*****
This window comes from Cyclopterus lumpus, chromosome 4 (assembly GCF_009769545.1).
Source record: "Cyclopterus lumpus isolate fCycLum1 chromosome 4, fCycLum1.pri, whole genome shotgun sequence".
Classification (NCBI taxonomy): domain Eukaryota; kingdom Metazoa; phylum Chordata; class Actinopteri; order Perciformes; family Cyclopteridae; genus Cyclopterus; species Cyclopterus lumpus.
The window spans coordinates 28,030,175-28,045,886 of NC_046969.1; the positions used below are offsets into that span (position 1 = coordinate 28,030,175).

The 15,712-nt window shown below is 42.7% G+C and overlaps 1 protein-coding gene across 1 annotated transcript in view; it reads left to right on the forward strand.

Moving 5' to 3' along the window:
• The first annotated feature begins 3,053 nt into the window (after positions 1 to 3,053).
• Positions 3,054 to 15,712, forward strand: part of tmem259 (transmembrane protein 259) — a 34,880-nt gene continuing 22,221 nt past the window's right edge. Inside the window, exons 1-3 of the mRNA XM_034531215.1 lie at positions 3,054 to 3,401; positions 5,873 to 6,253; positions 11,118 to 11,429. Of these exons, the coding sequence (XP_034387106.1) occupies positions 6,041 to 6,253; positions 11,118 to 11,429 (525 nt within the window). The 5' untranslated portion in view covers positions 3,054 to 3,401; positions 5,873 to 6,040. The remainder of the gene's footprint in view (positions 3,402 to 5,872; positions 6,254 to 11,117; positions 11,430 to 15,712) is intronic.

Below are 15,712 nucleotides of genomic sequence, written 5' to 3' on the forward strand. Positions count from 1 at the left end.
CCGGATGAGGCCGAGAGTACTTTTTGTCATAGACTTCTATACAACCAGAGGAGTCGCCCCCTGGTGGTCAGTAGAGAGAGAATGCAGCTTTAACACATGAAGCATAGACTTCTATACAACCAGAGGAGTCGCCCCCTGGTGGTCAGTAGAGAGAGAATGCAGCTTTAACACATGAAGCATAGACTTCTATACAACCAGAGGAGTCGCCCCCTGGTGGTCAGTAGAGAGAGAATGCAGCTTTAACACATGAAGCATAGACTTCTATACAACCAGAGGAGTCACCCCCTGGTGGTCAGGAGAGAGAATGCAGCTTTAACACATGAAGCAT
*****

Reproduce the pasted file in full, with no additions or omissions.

This window comes from Cyclopterus lumpus, chromosome 4 (assembly GCF_009769545.1).
Source record: "Cyclopterus lumpus isolate fCycLum1 chromosome 4, fCycLum1.pri, whole genome shotgun sequence".
Classification (NCBI taxonomy): domain Eukaryota; kingdom Metazoa; phylum Chordata; class Actinopteri; order Perciformes; family Cyclopteridae; genus Cyclopterus; species Cyclopterus lumpus.
The window spans coordinates 28,030,175-28,045,886 of NC_046969.1; the positions used below are offsets into that span (position 1 = coordinate 28,030,175).

The 15,712-nt window shown below is 42.7% G+C and overlaps 1 protein-coding gene across 1 annotated transcript in view; it reads left to right on the forward strand.

Moving 5' to 3' along the window:
• The first annotated feature begins 3,053 nt into the window (after positions 1 to 3,053).
• Positions 3,054 to 15,712, forward strand: part of tmem259 (transmembrane protein 259) — a 34,880-nt gene continuing 22,221 nt past the window's right edge. Inside the window, exons 1-3 of the mRNA XM_034531215.1 lie at positions 3,054 to 3,401; positions 5,873 to 6,253; positions 11,118 to 11,429. Of these exons, the coding sequence (XP_034387106.1) occupies positions 6,041 to 6,253; positions 11,118 to 11,429 (525 nt within the window). The 5' untranslated portion in view covers positions 3,054 to 3,401; positions 5,873 to 6,040. The remainder of the gene's footprint in view (positions 3,402 to 5,872; positions 6,254 to 11,117; positions 11,430 to 15,712) is intronic.

Below are 15,712 nucleotides of genomic sequence, written 5' to 3' on the forward strand. Positions count from 1 at the left end.
CCGGATGAGGCCGAGAGTACTTTTTGTCATAGACTTCTATACAACCAGAGGAGTCGCCCCCTGGTGGTCAGTAGAGAGAGAATGCAGCTTTAACACATGAAGCATAGACTTCTATACAACCAGAGGAGTCGCCCCCTGGTGGTCAGTAGAGAGAGAATGCAGCTTTAACACATGAAGCATAGACTTCTATACAACCAGAGGAGTCGCCCCCTGGTGGTCAGTAGAGAGAGAATGCAGCTTTAACACATGAAGCATAGACTTCTATACAACCAGAGGAGTCACCCCCTGGTGGTCAGGAGAGAGAATGCAGCTTTAACACATGAAGCAT